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Famous Psychologists

A List of Famous Psychologists

By , black-rose-bielefeld.de Guide

Karen Horney

Karen HorneyPublic Domain
Karen Horney was a prominent psychoanalyst best-known for her theories of neurosis, feminine psychology, and self psychology. While Horney was a neo-Freudian, she also challenged many of Sigmund Freud's theories about female psychology. For example, Horney countered Freud's assertion that women experience "penis envy" by suggesting that men feel "womb envy" because they are unable to bear children.

Clark Hull

Clark HullImage from the Wikimedia Commons
Clark Hull was a major figure in behaviorism. His ideas, including his drive reduction theory, were once dominant forces in psychology prior to the cognitive revolution of the 1960s.

Melanie Klein

Austrian psychoanalyst Melanie Klein is perhaps best known for developing the technique known as play therapy, which is still used widely today.

William James

William JamesPublic Domain
Psychologist and philosopher William James is often referred to as the father of American psychology. His 1200-page text, The Principles of Psychology, became a classic on the subject and his teachings and writings helped establish psychology as a science. James also contributed to functionalism, pragmatism and influenced many students of psychology during his 35-year teaching career.

Carl Jung

Carl JungPublic Domain
Carl Jung was a Swiss psychiatrist who founded the school of thought known as analytical psychology. He is known for his concepts of archetypes and the collective unconscious.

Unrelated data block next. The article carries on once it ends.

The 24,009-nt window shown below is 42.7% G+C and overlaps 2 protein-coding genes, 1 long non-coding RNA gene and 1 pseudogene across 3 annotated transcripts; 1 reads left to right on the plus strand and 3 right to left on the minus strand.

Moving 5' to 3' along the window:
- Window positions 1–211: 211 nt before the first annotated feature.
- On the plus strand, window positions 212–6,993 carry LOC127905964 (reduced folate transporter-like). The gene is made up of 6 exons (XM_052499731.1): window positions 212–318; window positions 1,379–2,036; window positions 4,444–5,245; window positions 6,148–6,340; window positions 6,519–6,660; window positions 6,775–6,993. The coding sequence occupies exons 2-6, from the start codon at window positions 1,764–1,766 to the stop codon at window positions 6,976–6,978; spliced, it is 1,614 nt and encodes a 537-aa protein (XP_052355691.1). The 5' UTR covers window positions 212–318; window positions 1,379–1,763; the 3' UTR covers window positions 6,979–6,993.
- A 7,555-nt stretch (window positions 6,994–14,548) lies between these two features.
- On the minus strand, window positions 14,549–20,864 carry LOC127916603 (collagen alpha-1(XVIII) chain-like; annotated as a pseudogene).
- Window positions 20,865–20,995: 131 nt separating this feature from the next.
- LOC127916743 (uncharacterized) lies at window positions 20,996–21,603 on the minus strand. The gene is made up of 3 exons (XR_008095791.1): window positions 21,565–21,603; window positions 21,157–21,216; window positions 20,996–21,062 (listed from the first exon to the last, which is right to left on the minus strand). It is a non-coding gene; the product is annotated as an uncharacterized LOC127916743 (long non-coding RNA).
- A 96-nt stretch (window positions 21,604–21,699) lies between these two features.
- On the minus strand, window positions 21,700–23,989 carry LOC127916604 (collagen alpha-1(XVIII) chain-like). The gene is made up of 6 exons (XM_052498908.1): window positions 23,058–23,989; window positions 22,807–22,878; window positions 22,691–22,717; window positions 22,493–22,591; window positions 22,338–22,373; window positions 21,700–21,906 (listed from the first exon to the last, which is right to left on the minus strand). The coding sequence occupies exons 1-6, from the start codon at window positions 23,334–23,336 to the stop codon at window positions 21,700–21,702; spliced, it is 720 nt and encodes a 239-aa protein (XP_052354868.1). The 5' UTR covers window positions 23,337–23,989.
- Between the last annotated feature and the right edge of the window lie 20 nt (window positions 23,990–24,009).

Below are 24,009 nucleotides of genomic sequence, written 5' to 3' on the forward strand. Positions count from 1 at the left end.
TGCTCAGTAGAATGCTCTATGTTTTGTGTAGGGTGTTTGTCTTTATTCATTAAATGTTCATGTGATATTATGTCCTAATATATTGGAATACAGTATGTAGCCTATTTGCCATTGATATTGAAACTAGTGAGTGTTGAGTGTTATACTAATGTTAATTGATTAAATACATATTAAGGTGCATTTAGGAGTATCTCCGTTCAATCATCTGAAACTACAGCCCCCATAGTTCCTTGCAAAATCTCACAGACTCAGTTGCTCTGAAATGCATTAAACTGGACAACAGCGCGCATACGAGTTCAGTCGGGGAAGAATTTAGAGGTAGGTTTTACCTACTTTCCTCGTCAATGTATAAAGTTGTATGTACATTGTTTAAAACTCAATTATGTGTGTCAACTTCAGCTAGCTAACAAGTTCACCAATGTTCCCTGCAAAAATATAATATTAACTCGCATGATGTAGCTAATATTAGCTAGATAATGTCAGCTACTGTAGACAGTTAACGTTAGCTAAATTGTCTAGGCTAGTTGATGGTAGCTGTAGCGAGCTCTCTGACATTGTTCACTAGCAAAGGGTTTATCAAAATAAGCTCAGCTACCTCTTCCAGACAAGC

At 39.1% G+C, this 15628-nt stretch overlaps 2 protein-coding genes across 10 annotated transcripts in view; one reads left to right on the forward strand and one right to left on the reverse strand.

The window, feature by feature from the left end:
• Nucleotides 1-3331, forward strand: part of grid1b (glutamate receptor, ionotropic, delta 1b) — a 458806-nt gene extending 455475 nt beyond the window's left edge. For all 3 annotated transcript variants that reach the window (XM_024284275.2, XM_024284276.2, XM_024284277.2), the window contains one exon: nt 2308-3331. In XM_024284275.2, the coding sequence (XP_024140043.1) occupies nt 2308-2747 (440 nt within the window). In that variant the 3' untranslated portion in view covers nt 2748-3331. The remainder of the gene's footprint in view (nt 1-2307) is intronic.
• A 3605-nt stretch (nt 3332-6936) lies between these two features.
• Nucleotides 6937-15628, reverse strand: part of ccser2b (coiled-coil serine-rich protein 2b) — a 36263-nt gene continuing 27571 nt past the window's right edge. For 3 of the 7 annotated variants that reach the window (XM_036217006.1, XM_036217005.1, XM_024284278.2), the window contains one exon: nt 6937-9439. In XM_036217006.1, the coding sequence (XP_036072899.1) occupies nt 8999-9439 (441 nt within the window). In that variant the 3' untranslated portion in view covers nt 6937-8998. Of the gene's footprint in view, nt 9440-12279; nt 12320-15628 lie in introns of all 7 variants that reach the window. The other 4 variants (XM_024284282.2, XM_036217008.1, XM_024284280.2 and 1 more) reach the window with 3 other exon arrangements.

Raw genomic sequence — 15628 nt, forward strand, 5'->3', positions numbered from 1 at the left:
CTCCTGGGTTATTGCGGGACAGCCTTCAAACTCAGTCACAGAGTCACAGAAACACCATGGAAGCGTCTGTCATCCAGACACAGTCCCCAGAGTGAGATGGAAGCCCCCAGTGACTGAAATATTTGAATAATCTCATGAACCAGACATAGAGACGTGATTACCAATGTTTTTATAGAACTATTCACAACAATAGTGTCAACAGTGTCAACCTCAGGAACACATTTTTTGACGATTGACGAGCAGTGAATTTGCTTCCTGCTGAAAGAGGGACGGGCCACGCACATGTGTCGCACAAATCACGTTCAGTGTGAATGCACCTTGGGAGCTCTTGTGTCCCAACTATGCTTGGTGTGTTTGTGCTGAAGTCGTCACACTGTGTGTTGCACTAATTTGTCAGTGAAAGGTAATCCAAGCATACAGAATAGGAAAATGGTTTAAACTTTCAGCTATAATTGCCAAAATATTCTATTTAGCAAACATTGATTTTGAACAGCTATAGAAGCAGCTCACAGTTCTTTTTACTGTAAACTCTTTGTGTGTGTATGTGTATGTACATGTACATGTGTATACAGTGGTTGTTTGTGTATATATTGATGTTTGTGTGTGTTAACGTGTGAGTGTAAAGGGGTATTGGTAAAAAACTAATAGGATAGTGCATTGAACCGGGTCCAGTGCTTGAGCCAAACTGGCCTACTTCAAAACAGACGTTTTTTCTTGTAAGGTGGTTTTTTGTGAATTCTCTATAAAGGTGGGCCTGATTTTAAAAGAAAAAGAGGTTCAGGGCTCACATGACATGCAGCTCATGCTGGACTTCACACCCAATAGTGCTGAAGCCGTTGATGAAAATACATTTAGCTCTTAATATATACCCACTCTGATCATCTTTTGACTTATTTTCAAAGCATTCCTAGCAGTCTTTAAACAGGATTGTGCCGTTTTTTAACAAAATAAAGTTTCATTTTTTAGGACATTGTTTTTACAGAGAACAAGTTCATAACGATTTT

Kurt Lewin

Kurt LewinPublic Domain
Psychologist Kurt Lewin is often referred to as the father of modern social psychology. His pioneering theories argued that behavior is caused by both personal characteristics and the environment. Lewin's emphasis on scientific methodology and systematic study had an enormous impact on future research in social psychology. He is also well-known for his styles of leadership.

Abraham Maslow

Abraham MaslowImage from Wikimedia Commons
Abraham Maslow is perhaps best known as the founder of humanistic psychology. His famous hierarchy of needs and concepts of self-actualization and peak experiences remain influential to this day, especially in the field of positive psychology.

Hugo Münsterberg

Hugo MunsterbergPublic Domain
Hugo Munsterberg was a German psychologist who is known for his contributions to applied psychology. Despite the fact that his work still has an influence on many areas of modern psychology, his legacy was largely forgotten for many years. Learn more about Hugo Munsterberg's life, career and theories in this brief biography.

Ivan Pavlov

Ivan PavlovPublic Domain

Ivan Pavlov was a Russian physiologist whose research on conditioned reflexes influenced the rise of behaviorism. Pavlov's experimental methods helped move psychology away from introspection and subjective assessments to objective measurement of behavior. While he was not technically a "psychologist," his contributions to the field of psychology and his discovery of classical conditioning make him one of psychology's greatest pioneers.

Jean Piaget

Jean PiagetRoland Zumbühl
Jean Piaget was a psychologist best-known for his stage theory of cognitive development. He was one of the first thinkers to suggest that children think differently than adults, a concept that was considered revolutionary at the time.
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